Justice delayed and deniedMany more cases like Dhungel’s will have to be brought to justice before some kind of normalcy returns
Wit parliamentary and provincial elections looming on the near horizon, the country is beginning to get a sense that the long period of political transition is finally coming to an end. And, kudos to everyone who managed to steer our country, after a fashion, during this very unstable period, by, first, not allowing the peace process to break down, and despite ominous portents in the earlier years, without a relapse to any kind of large-scale political violence. But the one major issue remaining is that of transitional justice. On that score, the political process has thoroughly failed the victims of the conflict.
The arrest a couple of days ago of former Maoist lawmaker, Bal Krishna Dhungel, will hopefully bring the spotlight back to this crucial, and largely ignored, aspect of the peace process. Dhungel’s claim that his arrest will complicate the transition to peace is beginning to look thin, with his own party only coming up with a half-hearted statement repeating the same thing.
More shallow has been Dhungel’s stance that the execution-style murder of one Ujjan Shrestha in 1998, which he does not seem to dispute, was a political act. From all accounts, the only crime Shrestha appears to have committed was of being a philanderer, a Casanova, or what in common parlance would be known as a ‘fast guy’. Serious enough in the eyes of the supposedly puritanical Maoists, but certainly not so grave as to warrant an arbitrary death sentence considering that at least two of their top leaders are known to have been disciplined for sexual transgressions in the past, and they continue to enjoy high office, quite alive.
I made about half a dozen trips to the conflict areas when the fighting was going on, and everywhere I went it was the same sorrow that greeted us. In Bajura, while the filming of the documentary, Six Stories, was going on, I had to ask director Mohan Mainali to excuse me and ran away from listening in as the wife of someone most inhumanely killed by Nepal Army soldiers painfully recounted that day in all its details. Another difficult instance was interviewing of the wife of Mukti Nath Adhikari, the Lamjung school headmaster, whose murder made international headlines. But, most disturbing for me personally was when I went to Chisapani in Khotang.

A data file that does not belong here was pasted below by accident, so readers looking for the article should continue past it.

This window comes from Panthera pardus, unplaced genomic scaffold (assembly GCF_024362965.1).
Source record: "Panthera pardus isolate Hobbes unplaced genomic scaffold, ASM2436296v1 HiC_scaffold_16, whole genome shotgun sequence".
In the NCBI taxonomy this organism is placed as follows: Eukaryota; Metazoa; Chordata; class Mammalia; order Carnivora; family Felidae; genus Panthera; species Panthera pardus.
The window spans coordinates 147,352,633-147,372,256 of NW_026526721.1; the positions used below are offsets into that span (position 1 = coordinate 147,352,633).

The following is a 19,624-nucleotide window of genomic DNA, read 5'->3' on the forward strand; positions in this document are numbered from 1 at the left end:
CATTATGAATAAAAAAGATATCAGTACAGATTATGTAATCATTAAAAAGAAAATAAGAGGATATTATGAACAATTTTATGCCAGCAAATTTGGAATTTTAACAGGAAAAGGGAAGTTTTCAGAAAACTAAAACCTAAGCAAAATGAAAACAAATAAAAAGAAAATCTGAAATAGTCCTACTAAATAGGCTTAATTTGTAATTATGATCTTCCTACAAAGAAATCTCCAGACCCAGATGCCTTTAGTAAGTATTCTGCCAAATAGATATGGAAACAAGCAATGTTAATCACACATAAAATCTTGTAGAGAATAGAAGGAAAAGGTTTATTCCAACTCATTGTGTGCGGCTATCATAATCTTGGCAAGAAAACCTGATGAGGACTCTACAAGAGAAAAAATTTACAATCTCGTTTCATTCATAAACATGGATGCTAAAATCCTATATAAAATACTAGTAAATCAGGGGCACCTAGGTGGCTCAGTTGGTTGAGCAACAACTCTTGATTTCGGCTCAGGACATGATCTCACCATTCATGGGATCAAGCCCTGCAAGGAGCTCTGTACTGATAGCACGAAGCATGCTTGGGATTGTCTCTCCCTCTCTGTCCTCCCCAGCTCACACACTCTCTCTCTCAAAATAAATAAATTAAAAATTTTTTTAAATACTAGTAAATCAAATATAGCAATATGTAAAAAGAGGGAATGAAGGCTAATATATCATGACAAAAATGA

On the same day as Adhikari was killed, January 16 2002, on the other side of the country, high up in the very picturesque mountaintop village of Chisapani, another teacher had been killed. Headmaster Harka Bahadur Rai had fallen foul of the Maoist-affiliate Khambuwan National Liberation Front, a group that was meant to safeguard the rights of the Rais, and for that he paid with his life. Given Chisapani’s remoteness, news of Rai’s murder reached the outside world only a day later and was completely overshadowed by the killing in Lamjung, which flashed around the world with the photograph of Adhikari’s kneeling body tied to a tree and a puncture mark just under his heart.
Nearly a year later, terror struck the same school Rai had headed when Hari Prasad Bhattarai, a well-liked teacher, was killed by soldiers from the Nepal Army. It was around three weeks later that I arrived in Chisapani as part of a National Human Rights Commission team to investigate that killing. The emotions become raw again as I remember the courtyard formed by Bhattarai’s two houses and his two wives in mourning white, hardly able to respond to our queries. We saw Bhattarai’s bedroom festooned with a poster of Marx, but as we had been told that he was a UML sympathiser, it was only but natural to have such a portrait at home.